CHARLOTTE – Last Tuesday, offensive coordinator Mike Shula was finalizing his game plan for the Tampa Bay Buccaneers when he heard the news that his starting quarterback had been in a violent car accident.
Shula's first priority was finding out if Cam Newton was OK. When that news eventually came there was a huge sigh of relief.
But then Shula needed to revisit the game plan now that Derek Anderson would be directing the offense.
"We had to tear a few things up. I would say 30 percent," Shula said. "Most of the (plays) where D.A. would be running the ball."
It was a challenge, but Anderson's talent and 10 years of experience brought a sense of calm to a chaotic situation.
Anderson unsurprisingly played well in Carolina's 19-17 win. He completed 25-of-40 passes for 277 yards and one touchdown to register a 91.4 quarterback rating.
"Derek can be a starter in the NFL," Shula said. "He knows this offense really well. I'm just happy for him. When he's had the chance, he's produced. I know everyone in this building had confidence he would do that."
Shula said Newton was energetic and engaged on the sideline. He reviewed plays with Anderson and offered input.
In fact, when the offense was getting ready to take the field with 3:11 left in the game, Newton suggested a play-action pass. Shula went with it, and wide receiver Kelvin Benjamin made a 12-yard catch on a slant route.
"I was thinking pass but not that pass. I was like, 'Yeah, that sounds better,'" Shula said. "He's got a lot of really good football ideas."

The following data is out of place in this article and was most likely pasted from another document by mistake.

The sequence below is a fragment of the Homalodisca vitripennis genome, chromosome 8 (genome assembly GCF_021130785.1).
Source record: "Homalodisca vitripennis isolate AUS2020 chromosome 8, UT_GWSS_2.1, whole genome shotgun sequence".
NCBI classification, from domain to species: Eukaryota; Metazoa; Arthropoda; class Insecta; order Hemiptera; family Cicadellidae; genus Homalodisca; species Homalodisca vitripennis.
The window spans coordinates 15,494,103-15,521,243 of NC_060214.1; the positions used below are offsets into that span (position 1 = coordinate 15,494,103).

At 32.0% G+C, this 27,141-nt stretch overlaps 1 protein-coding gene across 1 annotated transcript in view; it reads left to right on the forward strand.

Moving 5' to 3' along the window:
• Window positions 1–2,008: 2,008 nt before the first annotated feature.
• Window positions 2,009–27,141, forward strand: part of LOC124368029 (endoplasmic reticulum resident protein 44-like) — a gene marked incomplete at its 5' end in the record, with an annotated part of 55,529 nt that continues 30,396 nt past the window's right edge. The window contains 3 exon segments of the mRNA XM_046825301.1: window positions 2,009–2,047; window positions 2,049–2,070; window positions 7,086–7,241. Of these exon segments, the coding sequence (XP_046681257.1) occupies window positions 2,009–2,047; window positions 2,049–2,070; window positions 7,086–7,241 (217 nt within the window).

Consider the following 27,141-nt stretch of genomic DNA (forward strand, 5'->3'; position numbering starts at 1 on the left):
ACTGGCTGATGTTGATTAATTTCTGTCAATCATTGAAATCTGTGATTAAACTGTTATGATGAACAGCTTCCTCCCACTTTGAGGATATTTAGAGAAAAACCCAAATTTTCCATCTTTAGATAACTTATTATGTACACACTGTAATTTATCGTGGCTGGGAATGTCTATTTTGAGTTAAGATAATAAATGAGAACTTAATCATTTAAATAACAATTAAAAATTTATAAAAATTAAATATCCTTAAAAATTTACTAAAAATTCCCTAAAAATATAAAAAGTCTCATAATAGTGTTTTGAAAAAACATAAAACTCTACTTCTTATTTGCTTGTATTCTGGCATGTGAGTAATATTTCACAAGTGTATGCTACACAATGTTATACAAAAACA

The Panthers remained aggressive on that series. After a 3-yard run by running back Jonathan Stewart, Anderson completed a 10-yard pass to Benjamin, forcing Tampa Bay to use its final timeout.
"It's a fine line," Shula said of risking a potential clock-stopping incompletion. "But those are also the best times (to throw). You have to trust your guys to do it."
Shula lamented the offense's struggles in the third quarter, but the defense was there to pick them up and put them in position to regain the lead.
"The second half defense, in particular the third quarter defense, the intensity really came up," defensive coordinator Sean McDermott said.
Defensive ends Charles Johnson and Mario Addison combined to sack Buccaneers quarterback Josh McCown on the third play of the second half, forcing a fumble that defensive tackle Kawann Short recovered at the Tampa Bay 4-yard line.
"That got the crowd into it and got the defense going," McDermott said.
The offense converted that takeaway into their lone touchdown – a 2-yard strike to wide receiver Jerricho Cotchery – which gave Carolina a 16-10 lead.
And the defense continued to stifle Tampa Bay. On the first play of the next series, Johnson leveled running back Doug Martin for a 4-yard loss, which led to the first of three consecutive three-and-outs for the Buccaneers.
The defense limited Tampa Bay to just 46 total yards in the pivotal third quarter.
"Really encouraged by the way the defensive line came off the football and the DBs were again breaking on the football," McDermott said. "Two games in a row now in terms of making plays on the ball.
"There's plenty to be proud of but plenty to work on going forward."